Context: God could not make the creature to be great and glorious in itself; this is as impossible, as for God to create beings into a state of independence on himself. "The heavens," saith David, "declare the glory of God"; and no creature, any more than the heavens, can declare any other glory but that of God. And as well might it be said, that the firmament shows forth its own handiwork, as that a holy divine or heavenly creature shows forth its own natural power. But now, if all that is divine, great, glorious, and happy, in the spirits, tempers, operations, and enjoyments of the creature, is only so much of the greatness, glory, majesty, and blessedness of God, dwelling in it, and giving forth various births of his own triune life, light, and love, in and through the manifold forms and capacities of the creature to receive them, then we may infallibly see the true ground and nature of all true religion, and when and how we may be said to fulfill all our religious duty to God. For the creature's true religion, is its rendering to God all that is God's, it is its true continual acknowledging all that which it is, and has, and enjoys, in and from God. This is the one true religion of all intelligent creatures, whether in heaven, or on earth; for as they all have but one and the same relation to God, so though ever so different in their several births, states or offices, they all have but one and the same true religion, or right behavior towards God. Now the one relation, which is the ground of all true religion, and is one and the same between God and all intelligent creatures, is this, it is a total unalterable dependence upon God, an immediate continual receiving of every kind, and degree of goodness, blessing and happiness, that ever was, or can be found in them, from God alone. The highest angel has nothing of its own that it can offer unto God, no more light, love, purity, perfection, and glorious hallelujahs, that spring from itself, or its own powers, than the poorest creature upon earth. Could the angel see a spark of wisdom, goodness, or excellence, as coming from, or belonging to itself, its place in heaven would be lost, as sure as Lucifer lost his. But they are ever abiding flames of pure love, always ascending up to and uniting with God, for this reason, because the wisdom, the power, the glory, the majesty, the love, and goodness of God alone, is all that they see, and feel, and know, either within or without themselves. Songs of praise to their heavenly Father are their ravishing delight, because they see, and know, and feel, that it is the breath and Spirit of their heavenly Father that sings and rejoices in them. Their adoration in spirit and in truth never ceases, because they never cease to acknowledge the ALL of God; the ALL of God in the whole creation. This is the one religion of heaven, and nothing else is the truth of religion on earth. ¶ 8 - 9.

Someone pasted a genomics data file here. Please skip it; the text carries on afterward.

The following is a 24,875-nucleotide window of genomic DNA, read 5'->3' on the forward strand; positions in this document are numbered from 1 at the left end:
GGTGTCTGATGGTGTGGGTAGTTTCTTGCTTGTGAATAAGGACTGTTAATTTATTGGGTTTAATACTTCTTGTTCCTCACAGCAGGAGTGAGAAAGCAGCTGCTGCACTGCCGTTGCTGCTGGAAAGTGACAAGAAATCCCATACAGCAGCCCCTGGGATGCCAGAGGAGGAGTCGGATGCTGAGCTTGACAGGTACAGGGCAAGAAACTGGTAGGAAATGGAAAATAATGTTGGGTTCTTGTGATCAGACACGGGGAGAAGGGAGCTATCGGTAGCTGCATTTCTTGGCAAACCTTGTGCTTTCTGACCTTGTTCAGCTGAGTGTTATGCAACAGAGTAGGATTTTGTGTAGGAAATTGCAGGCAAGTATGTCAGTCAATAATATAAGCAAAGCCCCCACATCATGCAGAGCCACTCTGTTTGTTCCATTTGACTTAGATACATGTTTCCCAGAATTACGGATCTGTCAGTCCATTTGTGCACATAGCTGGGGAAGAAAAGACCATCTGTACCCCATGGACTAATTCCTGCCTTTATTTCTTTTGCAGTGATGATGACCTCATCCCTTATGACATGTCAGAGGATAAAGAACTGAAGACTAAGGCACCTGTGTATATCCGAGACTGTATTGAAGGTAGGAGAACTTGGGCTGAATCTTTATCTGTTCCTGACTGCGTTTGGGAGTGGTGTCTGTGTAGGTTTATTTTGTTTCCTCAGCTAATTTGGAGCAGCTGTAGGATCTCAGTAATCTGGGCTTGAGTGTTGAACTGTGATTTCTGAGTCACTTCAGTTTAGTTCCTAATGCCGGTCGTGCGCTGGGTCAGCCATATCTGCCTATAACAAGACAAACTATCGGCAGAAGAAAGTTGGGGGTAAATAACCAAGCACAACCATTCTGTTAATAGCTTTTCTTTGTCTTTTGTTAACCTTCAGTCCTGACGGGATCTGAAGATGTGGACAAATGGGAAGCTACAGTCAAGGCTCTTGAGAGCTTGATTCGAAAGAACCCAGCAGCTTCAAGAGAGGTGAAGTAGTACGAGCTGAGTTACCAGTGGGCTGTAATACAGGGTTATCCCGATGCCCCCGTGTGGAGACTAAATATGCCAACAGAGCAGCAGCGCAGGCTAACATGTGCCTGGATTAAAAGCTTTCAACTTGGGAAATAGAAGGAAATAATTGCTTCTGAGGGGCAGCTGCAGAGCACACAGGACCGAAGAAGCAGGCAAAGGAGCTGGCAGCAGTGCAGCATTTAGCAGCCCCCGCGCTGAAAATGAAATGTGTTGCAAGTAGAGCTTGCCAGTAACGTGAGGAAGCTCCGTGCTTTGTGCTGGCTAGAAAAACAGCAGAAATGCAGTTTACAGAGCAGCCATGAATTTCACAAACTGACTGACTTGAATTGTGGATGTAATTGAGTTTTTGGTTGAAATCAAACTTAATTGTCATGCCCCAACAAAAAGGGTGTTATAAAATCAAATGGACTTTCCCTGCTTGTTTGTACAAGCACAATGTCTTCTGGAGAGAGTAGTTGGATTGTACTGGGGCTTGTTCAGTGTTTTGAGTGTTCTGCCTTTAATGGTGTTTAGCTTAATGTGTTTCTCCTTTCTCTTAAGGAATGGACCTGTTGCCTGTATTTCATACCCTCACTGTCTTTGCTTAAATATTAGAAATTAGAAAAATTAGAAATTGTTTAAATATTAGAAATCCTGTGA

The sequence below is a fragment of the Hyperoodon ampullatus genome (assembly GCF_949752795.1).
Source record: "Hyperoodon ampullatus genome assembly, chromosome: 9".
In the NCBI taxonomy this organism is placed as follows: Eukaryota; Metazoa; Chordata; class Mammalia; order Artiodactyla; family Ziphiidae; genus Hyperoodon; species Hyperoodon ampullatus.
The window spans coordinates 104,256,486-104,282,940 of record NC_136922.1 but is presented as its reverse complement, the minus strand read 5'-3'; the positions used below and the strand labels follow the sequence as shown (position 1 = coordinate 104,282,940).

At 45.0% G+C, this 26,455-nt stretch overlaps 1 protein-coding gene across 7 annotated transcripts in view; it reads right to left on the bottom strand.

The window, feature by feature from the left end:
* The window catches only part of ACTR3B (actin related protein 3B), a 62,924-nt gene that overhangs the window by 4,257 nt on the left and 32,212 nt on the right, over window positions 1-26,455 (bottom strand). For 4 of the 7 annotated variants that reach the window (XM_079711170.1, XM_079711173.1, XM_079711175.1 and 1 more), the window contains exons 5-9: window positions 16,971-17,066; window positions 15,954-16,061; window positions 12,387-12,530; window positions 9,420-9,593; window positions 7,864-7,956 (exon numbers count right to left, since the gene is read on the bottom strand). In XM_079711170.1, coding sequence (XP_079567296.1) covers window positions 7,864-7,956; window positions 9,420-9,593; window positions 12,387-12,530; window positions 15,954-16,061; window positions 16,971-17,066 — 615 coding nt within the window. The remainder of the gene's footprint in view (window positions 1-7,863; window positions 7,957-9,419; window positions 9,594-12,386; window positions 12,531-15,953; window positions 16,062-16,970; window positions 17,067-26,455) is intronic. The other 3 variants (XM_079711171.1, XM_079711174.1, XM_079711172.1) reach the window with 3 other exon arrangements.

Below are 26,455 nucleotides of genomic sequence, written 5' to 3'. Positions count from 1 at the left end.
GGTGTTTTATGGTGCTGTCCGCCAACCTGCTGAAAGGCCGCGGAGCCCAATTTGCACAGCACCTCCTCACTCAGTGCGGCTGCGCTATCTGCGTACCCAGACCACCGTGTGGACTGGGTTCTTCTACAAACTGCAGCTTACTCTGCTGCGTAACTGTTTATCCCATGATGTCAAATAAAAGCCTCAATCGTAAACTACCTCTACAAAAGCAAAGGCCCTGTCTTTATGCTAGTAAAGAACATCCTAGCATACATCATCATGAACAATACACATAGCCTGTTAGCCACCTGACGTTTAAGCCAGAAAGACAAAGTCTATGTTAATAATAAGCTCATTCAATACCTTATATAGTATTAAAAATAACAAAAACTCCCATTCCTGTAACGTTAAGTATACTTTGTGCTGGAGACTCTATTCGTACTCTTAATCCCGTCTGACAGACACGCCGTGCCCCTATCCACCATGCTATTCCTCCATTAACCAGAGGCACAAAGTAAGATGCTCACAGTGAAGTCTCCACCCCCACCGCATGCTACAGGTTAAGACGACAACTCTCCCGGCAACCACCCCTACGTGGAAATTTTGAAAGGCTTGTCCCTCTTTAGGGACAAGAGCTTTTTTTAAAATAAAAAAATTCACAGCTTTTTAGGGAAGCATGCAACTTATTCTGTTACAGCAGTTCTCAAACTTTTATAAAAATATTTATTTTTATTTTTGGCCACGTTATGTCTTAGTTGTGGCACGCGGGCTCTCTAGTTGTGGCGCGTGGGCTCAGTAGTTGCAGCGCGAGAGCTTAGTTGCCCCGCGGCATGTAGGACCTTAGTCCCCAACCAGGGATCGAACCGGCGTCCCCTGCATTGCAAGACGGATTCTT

William Morris фото

„It may be yet the Gods will have me glad!
Yet, Love, I would that thee and pain I had!“

—  William Morris author, designer, and craftsman 1834 - 1896
Context: Forgetfulness of grief I yet may gain; In some wise may come ending to my pain; It may be yet the Gods will have me glad! Yet, Love, I would that thee and pain I had! "The Death of Paris".

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Meister Eckhart фото

„The eye with which I see God is the same with which God sees me. My eye and God's eye is one eye, and one sight, and one knowledge, and one love.“

—  Meister Eckhart, Sermons of Meister Eckhart
Context: The man who abides in the will of God wills nothing else than what God is, and what He wills. If he were ill he would not wish to be well. If he really abides in God's will, all pain is to him a joy, all complication, simple: yea, even the pains of hell would be a joy to him. He is free and gone out from himself, and from all that he receives, he must be free. If my eye is to discern colour, it must itself be free from all colour. The eye with which I see God is the same with which God sees me. My eye and God's eye is one eye, and one sight, and one knowledge, and one love. Sermon IV : True Hearing

„Lorem ipsum dolor sit amet, consectetuer adipiscing elit. Etiam egestas wisi a erat. Morbi imperdiet, mauris ac auctor dictum.“